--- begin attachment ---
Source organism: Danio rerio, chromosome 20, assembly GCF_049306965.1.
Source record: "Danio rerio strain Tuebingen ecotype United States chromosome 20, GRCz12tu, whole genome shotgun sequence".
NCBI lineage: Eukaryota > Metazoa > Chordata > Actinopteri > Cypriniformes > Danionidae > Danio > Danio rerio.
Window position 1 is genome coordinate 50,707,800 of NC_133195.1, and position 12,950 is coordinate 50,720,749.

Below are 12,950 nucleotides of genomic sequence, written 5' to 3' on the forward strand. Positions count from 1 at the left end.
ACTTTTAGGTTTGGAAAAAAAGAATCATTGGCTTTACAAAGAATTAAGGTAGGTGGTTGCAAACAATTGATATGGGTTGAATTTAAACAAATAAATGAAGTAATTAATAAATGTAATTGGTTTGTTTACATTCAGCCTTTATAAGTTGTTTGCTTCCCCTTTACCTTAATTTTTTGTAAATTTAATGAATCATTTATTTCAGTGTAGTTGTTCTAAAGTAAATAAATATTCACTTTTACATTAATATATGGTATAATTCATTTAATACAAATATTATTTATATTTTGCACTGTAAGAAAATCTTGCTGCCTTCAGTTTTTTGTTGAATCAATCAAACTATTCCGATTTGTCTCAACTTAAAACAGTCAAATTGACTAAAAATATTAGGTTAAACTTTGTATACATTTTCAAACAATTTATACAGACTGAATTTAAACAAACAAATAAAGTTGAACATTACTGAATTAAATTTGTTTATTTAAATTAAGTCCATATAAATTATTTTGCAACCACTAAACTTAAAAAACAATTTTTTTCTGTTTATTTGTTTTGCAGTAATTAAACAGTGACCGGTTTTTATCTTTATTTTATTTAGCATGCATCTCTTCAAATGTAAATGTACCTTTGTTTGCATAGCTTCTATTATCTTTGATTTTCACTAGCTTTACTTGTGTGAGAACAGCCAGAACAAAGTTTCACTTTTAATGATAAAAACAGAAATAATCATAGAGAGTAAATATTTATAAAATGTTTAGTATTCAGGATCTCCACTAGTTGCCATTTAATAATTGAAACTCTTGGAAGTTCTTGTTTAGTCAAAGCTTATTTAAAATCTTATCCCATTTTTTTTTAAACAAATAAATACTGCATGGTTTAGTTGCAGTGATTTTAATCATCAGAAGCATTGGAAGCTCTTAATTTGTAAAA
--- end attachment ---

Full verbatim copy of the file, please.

Source organism: Danio rerio, chromosome 20, assembly GCF_049306965.1.
Source record: "Danio rerio strain Tuebingen ecotype United States chromosome 20, GRCz12tu, whole genome shotgun sequence".
NCBI lineage: Eukaryota > Metazoa > Chordata > Actinopteri > Cypriniformes > Danionidae > Danio > Danio rerio.
Window position 1 is genome coordinate 50,707,800 of NC_133195.1, and position 12,950 is coordinate 50,720,749.

Below are 12,950 nucleotides of genomic sequence, written 5' to 3' on the forward strand. Positions count from 1 at the left end.
ACTTTTAGGTTTGGAAAAAAAGAATCATTGGCTTTACAAAGAATTAAGGTAGGTGGTTGCAAACAATTGATATGGGTTGAATTTAAACAAATAAATGAAGTAATTAATAAATGTAATTGGTTTGTTTACATTCAGCCTTTATAAGTTGTTTGCTTCCCCTTTACCTTAATTTTTTGTAAATTTAATGAATCATTTATTTCAGTGTAGTTGTTCTAAAGTAAATAAATATTCACTTTTACATTAATATATGGTATAATTCATTTAATACAAATATTATTTATATTTTGCACTGTAAGAAAATCTTGCTGCCTTCAGTTTTTTGTTGAATCAATCAAACTATTCCGATTTGTCTCAACTTAAAACAGTCAAATTGACTAAAAATATTAGGTTAAACTTTGTATACATTTTCAAACAATTTATACAGACTGAATTTAAACAAACAAATAAAGTTGAACATTACTGAATTAAATTTGTTTATTTAAATTAAGTCCATATAAATTATTTTGCAACCACTAAACTTAAAAAACAATTTTTTTCTGTTTATTTGTTTTGCAGTAATTAAACAGTGACCGGTTTTTATCTTTATTTTATTTAGCATGCATCTCTTCAAATGTAAATGTACCTTTGTTTGCATAGCTTCTATTATCTTTGATTTTCACTAGCTTTACTTGTGTGAGAACAGCCAGAACAAAGTTTCACTTTTAATGATAAAAACAGAAATAATCATAGAGAGTAAATATTTATAAAATGTTTAGTATTCAGGATCTCCACTAGTTGCCATTTAATAATTGAAACTCTTGGAAGTTCTTGTTTAGTCAAAGCTTATTTAAAATCTTATCCCATTTTTTTTTAAACAAATAAATACTGCATGGTTTAGTTGCAGTGATTTTAATCATCAGAAGCATTGGAAGCTCTTAATTTGTAAAA